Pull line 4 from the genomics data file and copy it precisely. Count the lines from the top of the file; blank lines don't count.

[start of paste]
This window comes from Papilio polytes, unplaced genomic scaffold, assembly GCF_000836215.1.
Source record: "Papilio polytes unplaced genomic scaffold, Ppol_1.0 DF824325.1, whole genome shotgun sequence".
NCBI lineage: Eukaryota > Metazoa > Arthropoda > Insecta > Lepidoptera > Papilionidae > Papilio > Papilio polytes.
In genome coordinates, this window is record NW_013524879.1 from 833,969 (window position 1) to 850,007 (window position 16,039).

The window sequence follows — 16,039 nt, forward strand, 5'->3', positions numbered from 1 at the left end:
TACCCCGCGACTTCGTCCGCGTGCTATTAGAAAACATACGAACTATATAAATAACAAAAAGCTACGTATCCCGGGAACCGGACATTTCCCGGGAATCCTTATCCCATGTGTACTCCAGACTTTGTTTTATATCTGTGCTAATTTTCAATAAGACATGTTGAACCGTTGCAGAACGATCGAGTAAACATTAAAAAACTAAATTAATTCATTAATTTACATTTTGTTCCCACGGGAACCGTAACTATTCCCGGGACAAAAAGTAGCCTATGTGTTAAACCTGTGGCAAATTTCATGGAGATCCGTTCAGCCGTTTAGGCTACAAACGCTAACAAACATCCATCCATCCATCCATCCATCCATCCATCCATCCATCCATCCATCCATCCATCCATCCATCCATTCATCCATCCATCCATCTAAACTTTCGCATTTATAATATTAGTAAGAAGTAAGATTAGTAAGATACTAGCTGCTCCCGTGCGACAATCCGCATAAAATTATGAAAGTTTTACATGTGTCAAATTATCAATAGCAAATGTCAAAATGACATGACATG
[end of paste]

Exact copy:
In genome coordinates, this window is record NW_013524879.1 from 833,969 (window position 1) to 850,007 (window position 16,039).